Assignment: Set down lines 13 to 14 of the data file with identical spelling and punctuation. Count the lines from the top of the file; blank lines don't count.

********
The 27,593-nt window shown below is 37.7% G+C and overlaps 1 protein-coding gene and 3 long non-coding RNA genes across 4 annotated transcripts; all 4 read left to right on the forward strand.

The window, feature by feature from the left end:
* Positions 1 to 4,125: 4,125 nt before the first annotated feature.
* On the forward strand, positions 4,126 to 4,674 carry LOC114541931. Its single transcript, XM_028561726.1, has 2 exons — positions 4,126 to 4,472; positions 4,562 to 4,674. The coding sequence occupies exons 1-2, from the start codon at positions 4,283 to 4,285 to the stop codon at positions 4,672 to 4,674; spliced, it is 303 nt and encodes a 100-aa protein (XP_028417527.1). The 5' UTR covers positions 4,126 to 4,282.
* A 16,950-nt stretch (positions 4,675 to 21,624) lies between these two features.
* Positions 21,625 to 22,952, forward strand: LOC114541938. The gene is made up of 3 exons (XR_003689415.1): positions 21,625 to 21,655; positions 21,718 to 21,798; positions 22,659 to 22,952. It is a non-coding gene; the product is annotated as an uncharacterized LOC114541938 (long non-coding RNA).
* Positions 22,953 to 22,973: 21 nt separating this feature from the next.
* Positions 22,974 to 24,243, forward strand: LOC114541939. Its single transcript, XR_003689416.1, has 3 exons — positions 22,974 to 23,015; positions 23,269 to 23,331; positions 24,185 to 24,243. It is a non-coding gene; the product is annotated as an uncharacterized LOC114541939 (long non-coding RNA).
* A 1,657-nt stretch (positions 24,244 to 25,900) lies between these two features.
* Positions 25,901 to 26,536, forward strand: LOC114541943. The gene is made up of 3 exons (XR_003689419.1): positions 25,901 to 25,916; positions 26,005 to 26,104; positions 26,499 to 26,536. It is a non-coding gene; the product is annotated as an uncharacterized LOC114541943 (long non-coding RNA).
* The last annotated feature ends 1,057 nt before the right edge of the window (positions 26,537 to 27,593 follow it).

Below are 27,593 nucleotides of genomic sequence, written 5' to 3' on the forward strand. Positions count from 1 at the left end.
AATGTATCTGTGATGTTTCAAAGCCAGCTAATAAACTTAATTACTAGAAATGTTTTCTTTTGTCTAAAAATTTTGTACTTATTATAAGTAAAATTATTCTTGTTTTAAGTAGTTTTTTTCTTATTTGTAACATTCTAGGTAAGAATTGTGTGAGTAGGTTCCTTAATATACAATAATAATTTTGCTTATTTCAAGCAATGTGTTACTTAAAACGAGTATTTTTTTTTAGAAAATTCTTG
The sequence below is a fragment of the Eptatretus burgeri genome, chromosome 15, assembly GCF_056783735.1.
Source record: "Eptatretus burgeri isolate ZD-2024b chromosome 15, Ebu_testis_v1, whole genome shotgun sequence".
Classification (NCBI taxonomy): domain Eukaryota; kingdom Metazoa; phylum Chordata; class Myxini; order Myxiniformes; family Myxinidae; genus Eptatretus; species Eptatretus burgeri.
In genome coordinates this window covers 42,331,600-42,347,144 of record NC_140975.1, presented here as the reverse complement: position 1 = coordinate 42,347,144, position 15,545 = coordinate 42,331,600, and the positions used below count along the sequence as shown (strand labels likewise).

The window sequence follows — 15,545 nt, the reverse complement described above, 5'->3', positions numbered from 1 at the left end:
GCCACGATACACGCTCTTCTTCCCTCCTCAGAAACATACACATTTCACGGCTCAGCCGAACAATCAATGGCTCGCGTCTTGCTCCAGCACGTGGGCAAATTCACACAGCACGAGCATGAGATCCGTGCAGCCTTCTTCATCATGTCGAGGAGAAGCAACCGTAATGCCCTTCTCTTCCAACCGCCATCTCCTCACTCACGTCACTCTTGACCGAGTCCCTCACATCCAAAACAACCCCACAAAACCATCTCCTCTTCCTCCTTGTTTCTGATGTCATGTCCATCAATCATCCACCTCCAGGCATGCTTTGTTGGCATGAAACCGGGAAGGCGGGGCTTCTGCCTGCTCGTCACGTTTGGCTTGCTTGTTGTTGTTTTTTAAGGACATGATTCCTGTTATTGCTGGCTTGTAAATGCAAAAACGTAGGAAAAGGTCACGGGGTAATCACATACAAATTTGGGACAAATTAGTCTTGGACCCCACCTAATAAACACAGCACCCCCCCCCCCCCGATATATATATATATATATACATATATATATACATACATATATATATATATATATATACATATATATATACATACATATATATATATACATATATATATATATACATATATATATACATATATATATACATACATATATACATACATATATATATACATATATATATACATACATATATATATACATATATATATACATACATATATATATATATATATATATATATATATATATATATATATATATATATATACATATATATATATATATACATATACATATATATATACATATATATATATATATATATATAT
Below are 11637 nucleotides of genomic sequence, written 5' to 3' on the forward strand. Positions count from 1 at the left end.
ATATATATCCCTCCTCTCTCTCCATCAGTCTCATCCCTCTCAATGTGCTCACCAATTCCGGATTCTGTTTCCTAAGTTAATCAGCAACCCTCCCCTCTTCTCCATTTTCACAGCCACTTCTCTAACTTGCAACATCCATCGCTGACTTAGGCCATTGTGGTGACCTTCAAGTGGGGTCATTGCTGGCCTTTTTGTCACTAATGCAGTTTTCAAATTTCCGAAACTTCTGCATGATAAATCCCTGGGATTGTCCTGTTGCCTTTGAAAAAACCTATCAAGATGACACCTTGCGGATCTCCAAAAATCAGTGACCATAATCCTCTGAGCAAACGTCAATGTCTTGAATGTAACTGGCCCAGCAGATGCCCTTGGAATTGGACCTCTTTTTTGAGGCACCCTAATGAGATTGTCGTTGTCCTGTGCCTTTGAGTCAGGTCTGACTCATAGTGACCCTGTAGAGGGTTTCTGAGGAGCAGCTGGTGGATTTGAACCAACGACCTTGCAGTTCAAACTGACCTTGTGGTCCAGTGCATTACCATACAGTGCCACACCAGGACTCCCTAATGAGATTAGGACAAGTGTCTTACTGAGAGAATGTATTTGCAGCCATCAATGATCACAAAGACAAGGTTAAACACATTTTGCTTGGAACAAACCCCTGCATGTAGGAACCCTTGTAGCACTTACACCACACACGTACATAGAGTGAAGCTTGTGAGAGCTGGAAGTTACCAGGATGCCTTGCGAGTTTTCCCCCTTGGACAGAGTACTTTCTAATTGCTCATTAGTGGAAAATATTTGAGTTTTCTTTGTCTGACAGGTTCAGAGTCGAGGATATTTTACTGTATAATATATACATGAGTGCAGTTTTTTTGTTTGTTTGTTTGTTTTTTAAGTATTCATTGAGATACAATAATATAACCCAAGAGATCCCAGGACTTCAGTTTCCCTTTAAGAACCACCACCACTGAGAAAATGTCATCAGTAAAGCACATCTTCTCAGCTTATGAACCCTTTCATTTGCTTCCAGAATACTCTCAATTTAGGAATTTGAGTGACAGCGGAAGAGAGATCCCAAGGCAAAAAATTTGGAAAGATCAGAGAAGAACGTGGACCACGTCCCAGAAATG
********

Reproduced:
AATGTATCTGTGATGTTTCAAAGCCAGCTAATAAACTTAATTACTAGAAATGTTTTCTTTTGTCTAAAAATTTTGTACTTATTATAAGTAAAATTATTCTTGTTTTAAGTAGTTTTTTTCTTATTTGTAACATTCTAGGTAAGAATTGTGTGAGTAGGTTCCTTAATATACAATAATAATTTTGCTTATTTCAAGCAATGTGTTACTTAAAACGAGTATTTTTTTTTAGAAAATTCTTG
The sequence below is a fragment of the Eptatretus burgeri genome, chromosome 15, assembly GCF_056783735.1.